52-year-old woman with lower limb paraparesis. A posterior intraspinal extradural mass, corresponding to an angiolipoma, was detected at T6-T7. MRI showed signs of compressive myelopathy. She showed good recovery after complete resection of the lesion.
-Angiolipomas are common benign lesions that are almost always located subcutaneously. However, spinal angiolipoma is a specific but uncommon clinico-pathological entity that should be considered in the differential diagnosis of long-standing, slowly progressive paraparesis.
-They are composed of varying proportions of mature fat cells and abnormal vascular elements. The variability of the vascular and adipose elements of the tumor results in significant heterogeneity in imaging studies.
-Most are located in the thoracic region. Almost all noninfiltrating epidural angiolipomas are posterior or posterolateral in location.
CASES 6 and 7: MENINGIOMA
Case 6: 51-year-old man presented with Brown-Séquard syndrome. CT and MRI showed a well-delimited oval lesion with intense contrast enhancement in the intradural extramedullary space at the level of C1 causing compressive myelopathy (Fig. 11).
Case 7: 40-year-old man with a four-year history of progressive left back pain radiating to the waist and progressive gait disturbances (lower limb paraparesis without associated sensory deficit). MRI detected an intradural extramedullary lesion compressing the thoracic spinal cord and causing secondary myelopathy (Fig. 14). The lesion was excised (Fig. 15), and histology diagnosed psammomatous meningioma (Fig. 16). He developed paraplegia as a postsurgical complication.
-Spinal meningiomas are the second most frequent intradural extramedullary tumor after nerve sheath tumours.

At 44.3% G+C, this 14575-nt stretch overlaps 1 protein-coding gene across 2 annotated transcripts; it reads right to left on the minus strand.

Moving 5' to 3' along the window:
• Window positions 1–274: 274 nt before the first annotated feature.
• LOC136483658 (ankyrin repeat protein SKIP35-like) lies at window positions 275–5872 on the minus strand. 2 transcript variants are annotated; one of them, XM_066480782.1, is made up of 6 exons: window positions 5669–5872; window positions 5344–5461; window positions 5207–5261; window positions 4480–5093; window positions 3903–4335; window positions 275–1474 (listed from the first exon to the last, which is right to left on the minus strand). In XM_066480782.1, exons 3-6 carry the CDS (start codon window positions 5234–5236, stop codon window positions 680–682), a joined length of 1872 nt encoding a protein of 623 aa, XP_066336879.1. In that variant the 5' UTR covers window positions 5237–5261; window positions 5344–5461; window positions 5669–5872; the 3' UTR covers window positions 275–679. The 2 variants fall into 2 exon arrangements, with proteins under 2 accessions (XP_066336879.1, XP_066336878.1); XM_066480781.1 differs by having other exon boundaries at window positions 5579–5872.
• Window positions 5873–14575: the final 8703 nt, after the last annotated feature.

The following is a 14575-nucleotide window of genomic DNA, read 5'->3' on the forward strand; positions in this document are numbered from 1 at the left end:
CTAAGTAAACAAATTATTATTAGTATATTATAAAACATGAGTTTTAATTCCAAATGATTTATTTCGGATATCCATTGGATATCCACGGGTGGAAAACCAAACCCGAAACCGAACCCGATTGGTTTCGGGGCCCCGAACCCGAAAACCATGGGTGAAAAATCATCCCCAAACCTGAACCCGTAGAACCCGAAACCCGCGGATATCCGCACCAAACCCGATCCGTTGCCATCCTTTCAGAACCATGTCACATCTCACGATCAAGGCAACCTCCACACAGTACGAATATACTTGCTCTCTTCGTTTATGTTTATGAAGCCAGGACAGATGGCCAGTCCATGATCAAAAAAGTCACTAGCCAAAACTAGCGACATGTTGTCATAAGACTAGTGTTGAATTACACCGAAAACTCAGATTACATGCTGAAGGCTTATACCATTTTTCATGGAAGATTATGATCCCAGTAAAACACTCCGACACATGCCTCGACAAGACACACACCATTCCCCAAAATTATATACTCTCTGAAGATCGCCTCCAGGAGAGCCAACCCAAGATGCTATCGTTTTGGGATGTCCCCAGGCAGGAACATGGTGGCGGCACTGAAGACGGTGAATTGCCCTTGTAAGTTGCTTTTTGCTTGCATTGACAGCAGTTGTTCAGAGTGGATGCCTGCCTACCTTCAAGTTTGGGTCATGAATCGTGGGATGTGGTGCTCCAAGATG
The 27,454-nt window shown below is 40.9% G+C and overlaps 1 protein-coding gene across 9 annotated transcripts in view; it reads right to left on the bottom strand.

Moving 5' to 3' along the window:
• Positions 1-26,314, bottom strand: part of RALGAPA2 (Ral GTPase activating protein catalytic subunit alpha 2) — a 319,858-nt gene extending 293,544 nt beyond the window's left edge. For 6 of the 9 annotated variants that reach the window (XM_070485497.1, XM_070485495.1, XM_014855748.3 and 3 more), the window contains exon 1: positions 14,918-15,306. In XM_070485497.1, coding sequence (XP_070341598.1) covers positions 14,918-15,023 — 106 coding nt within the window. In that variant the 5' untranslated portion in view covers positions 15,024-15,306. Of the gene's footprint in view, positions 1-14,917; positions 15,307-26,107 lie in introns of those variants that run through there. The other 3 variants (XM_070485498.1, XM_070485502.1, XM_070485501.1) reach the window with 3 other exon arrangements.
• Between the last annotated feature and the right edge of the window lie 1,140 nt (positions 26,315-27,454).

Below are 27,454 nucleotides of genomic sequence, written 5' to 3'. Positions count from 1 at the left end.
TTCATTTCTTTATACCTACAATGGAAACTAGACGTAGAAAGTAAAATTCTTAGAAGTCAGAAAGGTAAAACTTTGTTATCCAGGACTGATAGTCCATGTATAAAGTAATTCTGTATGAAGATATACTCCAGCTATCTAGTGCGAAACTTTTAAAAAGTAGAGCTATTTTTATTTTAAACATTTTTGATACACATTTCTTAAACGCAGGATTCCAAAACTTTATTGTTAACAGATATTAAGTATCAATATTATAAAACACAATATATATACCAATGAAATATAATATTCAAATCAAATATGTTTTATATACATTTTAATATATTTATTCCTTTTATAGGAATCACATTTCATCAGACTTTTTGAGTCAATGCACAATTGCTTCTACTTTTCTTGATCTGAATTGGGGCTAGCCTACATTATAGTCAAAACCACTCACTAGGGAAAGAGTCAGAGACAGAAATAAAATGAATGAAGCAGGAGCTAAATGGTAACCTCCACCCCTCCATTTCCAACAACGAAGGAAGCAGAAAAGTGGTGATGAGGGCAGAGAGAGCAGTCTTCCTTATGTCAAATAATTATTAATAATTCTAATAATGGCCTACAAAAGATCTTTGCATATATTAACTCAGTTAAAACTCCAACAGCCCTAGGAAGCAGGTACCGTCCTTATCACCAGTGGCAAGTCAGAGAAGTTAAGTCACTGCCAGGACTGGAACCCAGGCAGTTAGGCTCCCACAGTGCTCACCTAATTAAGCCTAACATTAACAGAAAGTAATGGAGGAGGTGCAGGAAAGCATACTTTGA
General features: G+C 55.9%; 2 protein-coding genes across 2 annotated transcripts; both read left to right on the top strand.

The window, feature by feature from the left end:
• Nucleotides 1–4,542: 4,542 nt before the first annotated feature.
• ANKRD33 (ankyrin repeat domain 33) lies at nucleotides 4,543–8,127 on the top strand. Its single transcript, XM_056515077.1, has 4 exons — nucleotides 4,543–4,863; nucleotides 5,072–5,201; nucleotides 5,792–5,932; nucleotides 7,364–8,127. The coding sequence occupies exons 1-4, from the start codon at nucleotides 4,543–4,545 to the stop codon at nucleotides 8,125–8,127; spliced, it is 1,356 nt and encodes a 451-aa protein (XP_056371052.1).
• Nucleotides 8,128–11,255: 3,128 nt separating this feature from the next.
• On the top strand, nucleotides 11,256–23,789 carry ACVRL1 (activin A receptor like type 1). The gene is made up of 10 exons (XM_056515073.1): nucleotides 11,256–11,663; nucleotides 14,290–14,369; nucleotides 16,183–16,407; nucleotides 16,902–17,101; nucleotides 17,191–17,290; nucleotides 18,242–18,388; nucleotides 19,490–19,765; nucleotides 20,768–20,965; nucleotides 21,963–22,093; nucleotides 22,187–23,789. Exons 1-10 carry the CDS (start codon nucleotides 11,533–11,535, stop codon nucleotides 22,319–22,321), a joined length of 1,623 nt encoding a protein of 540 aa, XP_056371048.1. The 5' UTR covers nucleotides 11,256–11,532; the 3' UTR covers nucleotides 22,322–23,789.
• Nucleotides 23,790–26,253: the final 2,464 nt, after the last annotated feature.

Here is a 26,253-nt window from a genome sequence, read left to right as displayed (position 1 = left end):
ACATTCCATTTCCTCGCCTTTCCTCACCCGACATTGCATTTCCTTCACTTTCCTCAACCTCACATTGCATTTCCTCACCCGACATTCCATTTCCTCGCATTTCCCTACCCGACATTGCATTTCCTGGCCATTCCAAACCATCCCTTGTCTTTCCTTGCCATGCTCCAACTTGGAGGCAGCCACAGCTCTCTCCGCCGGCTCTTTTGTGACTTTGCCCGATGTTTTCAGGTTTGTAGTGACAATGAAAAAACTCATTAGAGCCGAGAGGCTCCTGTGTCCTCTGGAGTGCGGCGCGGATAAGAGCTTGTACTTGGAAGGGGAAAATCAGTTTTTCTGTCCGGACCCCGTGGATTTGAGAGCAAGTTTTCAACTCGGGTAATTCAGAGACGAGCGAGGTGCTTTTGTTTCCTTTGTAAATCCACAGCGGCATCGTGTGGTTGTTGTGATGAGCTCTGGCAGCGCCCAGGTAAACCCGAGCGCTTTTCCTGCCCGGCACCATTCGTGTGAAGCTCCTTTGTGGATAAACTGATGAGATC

-They are slow-growing, usually benign tumours.
-They are most frequent in thoracic region (80%), followed by the cervical region (15%).
-They are usually located posterolateral in the thoracic region and anteriorly in the cervical region.
-Broad dural based. A dural tail may be seen.
-They may be calcified.
-They enhance avidly and homogenously with contrast.
-Female predominance. They usually present after the fourth decade.
-Keep in mind that multiple meningiomas may be present in NF-2.
CASE 8: SOLITARY FIBROUS TUMOR
71-year-old man presenting with Brown-Sequard syndrome. An intradural extramedullary lesion compressing the cervical cord was detected (Fig. 17). Preoperative MRI suggested meningioma. After laminectomy with tumor resection, pathologic examination revealed a solitary fibrous tumour (Fig. 18). The patient died of a postsurgical respiratory complication.
-Solitary fibrous tumours are uncommon mesenchymal tumours that involve the pleural cavity and numerous extrathoracic sites, including the prostate, kidney, thyroid, and rarely the intraspinal compartment.
-This rare entity should be included in the differential diagnosis of intradural extramedullary spinal neoplasms.
CASES 9 and 10: FILUM TERMINALE EPENDYMOMA
Case 9: 21-year-old woman with low back pain, impaired ambulation, lower limb paresis, and sphincter incontinence. MRI detected a huge intradural lesion at the filum terminale and cauda equina (T12-L5), producing bone remodeling and syringomyelia (Fig. 19). Subtotal resection resulted in good outcome. Pathologic examination ruled out a grade I myxopapillary ependymoma (Fig. 20).